CULP UPDATE - Train May Be At End Of Line Safety: Valentine's Day Train Ride Canceled Over Safety Concerns.

Wickersham--Lake Whatcom Railway has canceled today's Valentine's Day train ride after safety concerns raised by the Federal Railroad Administration shut down the train indefinitely. Berwin Culp, whose son Frank owns the historic 1907 steam engine, said they may close the ride permanently. ''He's so upset,'' Culp said of her son. ''He ran that train
for 25 years and never had a problem of any sort.'' The train offers around 25 rides a year, on holidays and on Saturday afternoons during the summer. The train carries up to 200 people in antique passenger cars on a privately owned rail along state Highway 9. In December, Federal inspectors threatened to shut down the train just as riders were boarding for a three-mile ride accompanied by Santa. The ride was allowed to commence, but after a full inspection on January 6, inspectors told Frank Culp the train couldn't be run again without repairs, said David Bolger, spokesman for the Federal Railroad Administration. Inspectors said a wheel of the locomotive was rubbing against the firebox, where coal and firewood are burned to heat the steam engine. A crack in the firebox could result in an explosion or derailment, Bolger said. ''It's 91 years old and with the condition it's in, it's a cause of great concern,'' Bolger said. Berwin Culp, who runs the train gift shop out of a box car, said the 200 people with reserved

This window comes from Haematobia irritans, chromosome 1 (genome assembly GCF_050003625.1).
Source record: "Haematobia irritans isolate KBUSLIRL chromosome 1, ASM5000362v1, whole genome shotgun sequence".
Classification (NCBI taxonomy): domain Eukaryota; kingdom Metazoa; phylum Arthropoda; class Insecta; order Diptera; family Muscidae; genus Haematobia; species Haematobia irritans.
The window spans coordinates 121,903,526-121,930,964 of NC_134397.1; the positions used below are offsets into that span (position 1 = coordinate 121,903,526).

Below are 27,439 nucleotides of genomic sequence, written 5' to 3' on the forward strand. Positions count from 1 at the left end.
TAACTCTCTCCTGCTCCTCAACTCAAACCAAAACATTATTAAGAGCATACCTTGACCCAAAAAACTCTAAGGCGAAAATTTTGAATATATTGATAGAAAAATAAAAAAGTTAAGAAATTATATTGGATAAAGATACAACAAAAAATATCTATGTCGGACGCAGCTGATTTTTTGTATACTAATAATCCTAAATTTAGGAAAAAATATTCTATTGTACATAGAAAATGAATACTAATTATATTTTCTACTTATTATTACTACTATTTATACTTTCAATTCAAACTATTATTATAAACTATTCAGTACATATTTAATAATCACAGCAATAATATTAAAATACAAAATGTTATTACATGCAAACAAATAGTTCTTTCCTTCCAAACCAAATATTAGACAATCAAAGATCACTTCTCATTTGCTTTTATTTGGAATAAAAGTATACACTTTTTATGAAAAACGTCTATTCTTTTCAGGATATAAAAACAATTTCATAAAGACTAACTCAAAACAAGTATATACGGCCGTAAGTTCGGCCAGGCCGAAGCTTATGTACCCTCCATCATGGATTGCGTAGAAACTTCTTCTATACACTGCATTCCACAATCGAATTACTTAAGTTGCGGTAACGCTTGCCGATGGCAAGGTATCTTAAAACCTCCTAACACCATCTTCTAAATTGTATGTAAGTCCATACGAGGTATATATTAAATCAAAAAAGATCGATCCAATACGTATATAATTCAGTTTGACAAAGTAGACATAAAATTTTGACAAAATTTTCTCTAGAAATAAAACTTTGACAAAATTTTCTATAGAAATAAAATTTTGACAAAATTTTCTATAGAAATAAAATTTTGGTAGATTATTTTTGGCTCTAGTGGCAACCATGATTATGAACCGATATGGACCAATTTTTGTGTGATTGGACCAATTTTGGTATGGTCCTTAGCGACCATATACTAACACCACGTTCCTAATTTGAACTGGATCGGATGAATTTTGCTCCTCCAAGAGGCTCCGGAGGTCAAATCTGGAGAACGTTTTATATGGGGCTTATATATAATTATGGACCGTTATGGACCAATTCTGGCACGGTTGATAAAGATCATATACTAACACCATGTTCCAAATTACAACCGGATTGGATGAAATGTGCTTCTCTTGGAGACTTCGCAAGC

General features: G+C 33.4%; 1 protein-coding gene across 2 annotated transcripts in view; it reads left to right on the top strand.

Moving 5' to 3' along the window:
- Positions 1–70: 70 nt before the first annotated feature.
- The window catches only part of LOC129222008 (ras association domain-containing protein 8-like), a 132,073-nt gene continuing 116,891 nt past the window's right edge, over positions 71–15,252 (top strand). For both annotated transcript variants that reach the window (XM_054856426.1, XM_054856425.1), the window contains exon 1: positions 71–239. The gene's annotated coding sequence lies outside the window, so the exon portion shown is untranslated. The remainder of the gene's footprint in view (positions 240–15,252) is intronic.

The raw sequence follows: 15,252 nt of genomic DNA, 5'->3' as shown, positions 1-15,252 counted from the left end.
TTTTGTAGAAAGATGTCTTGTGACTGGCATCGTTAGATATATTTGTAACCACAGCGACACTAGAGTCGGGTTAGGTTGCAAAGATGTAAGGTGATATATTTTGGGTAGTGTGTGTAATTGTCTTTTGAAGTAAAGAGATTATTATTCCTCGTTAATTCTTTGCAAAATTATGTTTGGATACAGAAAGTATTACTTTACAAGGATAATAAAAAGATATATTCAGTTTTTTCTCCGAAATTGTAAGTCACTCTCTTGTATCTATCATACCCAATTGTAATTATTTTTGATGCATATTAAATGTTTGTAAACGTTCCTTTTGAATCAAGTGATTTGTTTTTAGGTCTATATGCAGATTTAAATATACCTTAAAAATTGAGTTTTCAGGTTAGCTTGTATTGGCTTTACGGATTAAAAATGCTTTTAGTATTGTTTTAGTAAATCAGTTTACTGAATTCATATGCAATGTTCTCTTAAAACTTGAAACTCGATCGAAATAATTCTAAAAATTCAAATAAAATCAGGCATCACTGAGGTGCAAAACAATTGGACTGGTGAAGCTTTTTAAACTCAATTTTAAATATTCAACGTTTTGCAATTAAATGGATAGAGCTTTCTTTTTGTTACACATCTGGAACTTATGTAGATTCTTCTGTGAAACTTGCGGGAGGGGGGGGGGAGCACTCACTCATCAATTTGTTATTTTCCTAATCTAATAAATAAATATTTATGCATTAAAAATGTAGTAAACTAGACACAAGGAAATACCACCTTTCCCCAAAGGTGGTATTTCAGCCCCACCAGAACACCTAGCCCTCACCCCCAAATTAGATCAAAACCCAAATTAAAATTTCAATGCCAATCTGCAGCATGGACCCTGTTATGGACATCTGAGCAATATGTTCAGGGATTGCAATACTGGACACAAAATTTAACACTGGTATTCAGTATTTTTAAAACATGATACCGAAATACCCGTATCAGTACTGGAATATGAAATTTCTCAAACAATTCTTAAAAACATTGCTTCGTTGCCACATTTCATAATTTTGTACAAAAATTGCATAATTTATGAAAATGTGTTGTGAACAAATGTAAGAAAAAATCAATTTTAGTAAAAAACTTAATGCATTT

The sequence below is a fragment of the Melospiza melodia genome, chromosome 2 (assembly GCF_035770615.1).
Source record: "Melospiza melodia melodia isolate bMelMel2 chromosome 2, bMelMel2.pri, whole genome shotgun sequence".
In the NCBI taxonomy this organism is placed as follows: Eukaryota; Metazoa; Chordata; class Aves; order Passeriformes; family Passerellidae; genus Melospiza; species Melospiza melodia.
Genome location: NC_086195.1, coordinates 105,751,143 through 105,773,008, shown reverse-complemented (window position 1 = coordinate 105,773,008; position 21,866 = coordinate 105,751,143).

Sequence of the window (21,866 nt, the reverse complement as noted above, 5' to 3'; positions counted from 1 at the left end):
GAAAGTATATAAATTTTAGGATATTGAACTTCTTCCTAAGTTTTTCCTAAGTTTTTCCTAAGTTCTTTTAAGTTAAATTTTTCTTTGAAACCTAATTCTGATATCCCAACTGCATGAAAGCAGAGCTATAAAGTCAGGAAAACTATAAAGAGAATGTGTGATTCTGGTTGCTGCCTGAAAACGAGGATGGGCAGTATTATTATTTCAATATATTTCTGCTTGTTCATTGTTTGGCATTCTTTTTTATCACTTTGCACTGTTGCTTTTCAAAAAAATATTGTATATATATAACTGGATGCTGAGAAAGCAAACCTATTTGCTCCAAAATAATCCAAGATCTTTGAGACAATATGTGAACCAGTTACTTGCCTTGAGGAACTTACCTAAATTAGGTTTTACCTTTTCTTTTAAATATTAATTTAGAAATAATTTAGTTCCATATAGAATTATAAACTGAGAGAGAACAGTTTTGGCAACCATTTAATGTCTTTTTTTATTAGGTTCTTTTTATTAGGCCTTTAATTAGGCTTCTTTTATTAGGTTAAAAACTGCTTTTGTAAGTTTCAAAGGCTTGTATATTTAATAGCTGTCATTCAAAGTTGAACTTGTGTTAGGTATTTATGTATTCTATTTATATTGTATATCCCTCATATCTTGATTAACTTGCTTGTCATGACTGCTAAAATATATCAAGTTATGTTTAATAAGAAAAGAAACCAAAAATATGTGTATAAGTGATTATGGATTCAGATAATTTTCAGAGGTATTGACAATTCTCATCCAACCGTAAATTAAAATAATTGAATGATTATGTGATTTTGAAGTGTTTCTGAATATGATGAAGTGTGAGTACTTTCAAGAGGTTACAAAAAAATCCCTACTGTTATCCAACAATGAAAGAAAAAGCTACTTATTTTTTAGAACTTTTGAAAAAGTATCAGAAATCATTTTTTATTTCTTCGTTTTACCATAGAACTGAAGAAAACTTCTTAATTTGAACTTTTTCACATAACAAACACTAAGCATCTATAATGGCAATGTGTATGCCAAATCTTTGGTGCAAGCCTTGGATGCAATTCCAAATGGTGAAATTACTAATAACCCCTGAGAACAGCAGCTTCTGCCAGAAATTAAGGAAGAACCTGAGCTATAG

tickets, including 150 from a Canadian Tour group, have been notified today's ride was canceled. None of them had paid for tickets yet, she said. Train owner Frank Culp, planned to lease a diesel locomotive for a year from Mount Rainier Scenic Railroad to replace the steam engine, his mother said. But the locomotive couldn't be sent by flat car in time. ''I don't know if he's even going to do it now,'' Berwin Culp said. The Culps contend the wheel has been in the same position since the 1930s and a steel plate on the fire box protects against any cracks. Re-engineering the locomotive to the federal inspector's specifications would be either impossible, or dangerous, Berwin Culp said. ''Frank's ready to give up and not run the train at all,'' his mother said.

-Erica Pizzillo, Bellingham (Wash.) Herald, 14 Feb 1998, via Don Hanley, 31 Mar 1998

I have heard a number of stories about the pop inspection by the FRA, and though I like revenge as much as the next guy, sufficed to say none of the stories will do anything but aggravate and already bad situation. One item I was happy to hear was that the FRA inspectors are reportedly to fed up with local shenanigans and if their good graces are further abused, they may crack down on all operations equally. You heard it here first folks--work for safety and community--or else.

-John Phillips